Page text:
First human case of West Nile virus reported in Colorado this year


Colorado Department of Public
Health and Environment

The Colorado Department of Public Health and Environment (CDPHE) is reporting the first human case of West Nile virus in Colorado this year. 

The case, reported to CDPHE on Aug. 12, presented in a person who resides in Delta County. West Nile virus is most commonly spread to people by the bite of an infected mosquito.

Weekly mosquito testing for West Nile virus began statewide in June. Counties or municipalities trap adult mosquitoes and labs test them, providing an estimate of the number that are infected. The results help pinpoint the risk to humans in the area. 

This year, West Nile virus-positive mosquitoes have been found in Larimer, Delta and Weld counties. Not all counties and municipalities test mosquitoes, so it’s important for all Coloradans to take steps to protect themselves throughout the summer.

Most human West Nile virus cases are reported in August and September. In 2019, Colorado had 122 reported human cases of West Nile virus, including eight deaths.

Most people infected with West Nile virus don’t have symptoms. About 20 percent of infected people will have flu-like symptoms and fewer than 1 percent develop a serious, potentially deadly illness. People over age 60 and those with certain medical conditions are at greater risk of serious illness. See a health care provider if you develop severe headaches or confusion.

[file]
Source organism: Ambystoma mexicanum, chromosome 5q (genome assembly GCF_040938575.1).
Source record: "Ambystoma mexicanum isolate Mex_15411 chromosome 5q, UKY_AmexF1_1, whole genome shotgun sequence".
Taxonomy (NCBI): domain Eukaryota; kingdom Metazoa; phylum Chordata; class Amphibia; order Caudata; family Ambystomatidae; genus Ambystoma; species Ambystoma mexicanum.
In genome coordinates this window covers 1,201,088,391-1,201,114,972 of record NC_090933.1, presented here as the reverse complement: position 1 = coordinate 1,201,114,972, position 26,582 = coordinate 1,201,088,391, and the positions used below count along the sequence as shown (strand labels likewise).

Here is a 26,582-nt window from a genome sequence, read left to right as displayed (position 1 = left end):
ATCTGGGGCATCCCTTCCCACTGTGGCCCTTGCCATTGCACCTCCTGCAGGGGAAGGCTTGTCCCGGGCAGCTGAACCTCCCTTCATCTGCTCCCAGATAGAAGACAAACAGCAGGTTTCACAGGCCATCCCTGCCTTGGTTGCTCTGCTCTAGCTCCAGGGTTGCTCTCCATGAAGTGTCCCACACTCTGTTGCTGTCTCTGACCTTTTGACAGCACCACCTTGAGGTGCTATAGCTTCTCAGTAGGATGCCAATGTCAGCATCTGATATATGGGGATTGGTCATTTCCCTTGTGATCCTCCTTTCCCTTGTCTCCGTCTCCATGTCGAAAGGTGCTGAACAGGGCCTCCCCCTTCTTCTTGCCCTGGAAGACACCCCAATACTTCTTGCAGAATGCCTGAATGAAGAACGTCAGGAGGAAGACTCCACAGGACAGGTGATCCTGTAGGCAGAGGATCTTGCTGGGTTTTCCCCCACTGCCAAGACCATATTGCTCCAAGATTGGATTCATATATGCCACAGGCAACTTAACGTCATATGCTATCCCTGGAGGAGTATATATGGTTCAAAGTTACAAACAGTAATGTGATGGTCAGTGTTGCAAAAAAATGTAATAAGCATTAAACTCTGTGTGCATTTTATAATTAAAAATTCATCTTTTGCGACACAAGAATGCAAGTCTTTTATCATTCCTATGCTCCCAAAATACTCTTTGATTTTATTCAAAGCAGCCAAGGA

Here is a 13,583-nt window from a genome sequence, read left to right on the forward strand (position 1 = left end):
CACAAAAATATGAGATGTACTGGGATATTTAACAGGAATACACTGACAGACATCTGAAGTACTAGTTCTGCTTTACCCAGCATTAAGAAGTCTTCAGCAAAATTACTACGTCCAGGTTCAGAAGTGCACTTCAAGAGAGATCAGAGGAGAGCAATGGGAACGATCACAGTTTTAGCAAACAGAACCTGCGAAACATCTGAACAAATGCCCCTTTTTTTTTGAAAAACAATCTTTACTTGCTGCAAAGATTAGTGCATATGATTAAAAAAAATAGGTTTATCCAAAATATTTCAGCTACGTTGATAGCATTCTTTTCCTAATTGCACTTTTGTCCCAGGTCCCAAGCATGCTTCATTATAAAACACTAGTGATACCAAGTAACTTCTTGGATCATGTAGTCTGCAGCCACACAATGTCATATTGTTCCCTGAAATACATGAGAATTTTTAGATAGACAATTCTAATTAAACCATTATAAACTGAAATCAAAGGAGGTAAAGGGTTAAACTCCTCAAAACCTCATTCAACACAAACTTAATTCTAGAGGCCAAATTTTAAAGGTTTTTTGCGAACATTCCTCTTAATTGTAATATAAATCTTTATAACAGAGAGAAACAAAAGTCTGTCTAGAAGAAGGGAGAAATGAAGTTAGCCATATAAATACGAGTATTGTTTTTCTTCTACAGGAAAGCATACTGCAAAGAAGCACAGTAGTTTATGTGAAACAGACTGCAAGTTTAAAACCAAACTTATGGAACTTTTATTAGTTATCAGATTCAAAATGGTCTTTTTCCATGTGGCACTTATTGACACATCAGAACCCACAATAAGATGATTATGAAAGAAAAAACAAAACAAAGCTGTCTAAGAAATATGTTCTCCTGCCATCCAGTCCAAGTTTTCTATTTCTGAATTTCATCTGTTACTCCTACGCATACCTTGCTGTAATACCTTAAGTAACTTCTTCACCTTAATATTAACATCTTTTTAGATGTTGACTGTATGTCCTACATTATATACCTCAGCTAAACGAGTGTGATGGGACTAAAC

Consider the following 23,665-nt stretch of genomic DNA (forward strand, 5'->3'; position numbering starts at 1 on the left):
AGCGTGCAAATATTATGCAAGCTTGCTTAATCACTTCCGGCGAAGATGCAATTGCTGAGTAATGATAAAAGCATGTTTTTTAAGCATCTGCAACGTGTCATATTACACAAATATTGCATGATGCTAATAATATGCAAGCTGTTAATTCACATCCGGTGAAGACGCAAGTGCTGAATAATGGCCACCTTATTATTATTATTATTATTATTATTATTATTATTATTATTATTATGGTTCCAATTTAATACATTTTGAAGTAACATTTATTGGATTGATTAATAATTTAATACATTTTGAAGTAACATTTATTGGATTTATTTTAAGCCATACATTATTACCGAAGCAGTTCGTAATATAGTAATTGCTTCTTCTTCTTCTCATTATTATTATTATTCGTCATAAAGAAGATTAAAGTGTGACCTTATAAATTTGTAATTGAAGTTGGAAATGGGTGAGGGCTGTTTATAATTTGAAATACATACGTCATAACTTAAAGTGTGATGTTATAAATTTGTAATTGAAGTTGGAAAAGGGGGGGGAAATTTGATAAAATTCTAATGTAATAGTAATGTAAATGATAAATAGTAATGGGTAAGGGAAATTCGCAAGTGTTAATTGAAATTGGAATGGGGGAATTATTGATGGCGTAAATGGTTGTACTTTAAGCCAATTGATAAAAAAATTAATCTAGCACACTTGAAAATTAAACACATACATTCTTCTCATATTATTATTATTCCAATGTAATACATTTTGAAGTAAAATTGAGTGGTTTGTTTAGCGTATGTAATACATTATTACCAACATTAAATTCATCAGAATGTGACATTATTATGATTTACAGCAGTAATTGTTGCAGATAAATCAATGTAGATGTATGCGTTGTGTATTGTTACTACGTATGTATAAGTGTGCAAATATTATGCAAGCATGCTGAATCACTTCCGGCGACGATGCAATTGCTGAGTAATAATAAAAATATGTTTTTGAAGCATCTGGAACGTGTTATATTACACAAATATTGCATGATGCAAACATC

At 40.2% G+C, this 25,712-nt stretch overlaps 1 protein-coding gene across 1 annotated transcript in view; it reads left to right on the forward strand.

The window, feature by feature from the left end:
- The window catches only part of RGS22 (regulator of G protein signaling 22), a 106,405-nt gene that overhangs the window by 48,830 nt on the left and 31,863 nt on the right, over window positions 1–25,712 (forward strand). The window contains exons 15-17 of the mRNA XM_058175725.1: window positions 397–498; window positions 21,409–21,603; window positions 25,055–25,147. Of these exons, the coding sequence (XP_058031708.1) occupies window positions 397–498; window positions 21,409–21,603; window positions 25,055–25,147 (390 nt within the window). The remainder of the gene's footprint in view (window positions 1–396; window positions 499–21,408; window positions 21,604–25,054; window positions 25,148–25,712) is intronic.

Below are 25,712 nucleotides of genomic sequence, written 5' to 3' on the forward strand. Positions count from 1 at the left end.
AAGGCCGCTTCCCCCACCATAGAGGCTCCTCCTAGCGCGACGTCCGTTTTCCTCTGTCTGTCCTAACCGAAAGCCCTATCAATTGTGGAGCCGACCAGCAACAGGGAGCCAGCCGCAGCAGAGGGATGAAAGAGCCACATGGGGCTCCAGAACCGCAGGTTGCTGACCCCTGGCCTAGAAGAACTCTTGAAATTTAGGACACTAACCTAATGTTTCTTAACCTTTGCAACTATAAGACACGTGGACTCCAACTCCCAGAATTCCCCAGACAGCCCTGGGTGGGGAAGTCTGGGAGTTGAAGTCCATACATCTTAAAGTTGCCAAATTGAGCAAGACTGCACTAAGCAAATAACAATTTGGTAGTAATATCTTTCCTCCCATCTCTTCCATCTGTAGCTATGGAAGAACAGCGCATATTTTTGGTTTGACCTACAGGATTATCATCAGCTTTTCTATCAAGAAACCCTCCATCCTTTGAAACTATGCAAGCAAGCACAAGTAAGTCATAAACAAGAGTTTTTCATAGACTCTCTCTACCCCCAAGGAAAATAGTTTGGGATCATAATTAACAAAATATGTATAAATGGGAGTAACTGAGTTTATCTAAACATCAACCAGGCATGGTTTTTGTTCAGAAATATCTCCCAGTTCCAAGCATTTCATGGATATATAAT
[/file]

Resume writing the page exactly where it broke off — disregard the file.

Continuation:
To protect yourself

• Use insect repellents when you go outdoors. Repellents containing DEET, picaridin, IR3535 and some oil of lemon eucalyptus, and para-menthane-diol products provide the best protection. Follow label instructions.

• Limit outdoor activities at dusk and dawn, when mosquitoes that carry West Nile virus are most active.

• Wear protective clothing (long pants, long-sleeved shirts and socks) in areas where mosquitoes are active. Spray clothes with insect repellent for extra protection.

To mosquito-proof your home

• Drain standing water around your house often. Empty water from tires, cans, flowerpots, clogged gutters, rain barrels, birdbaths, toys and puddles.

• Install or repair screens on windows and doors.

For more information, visit the department’s West Nile virus Web page: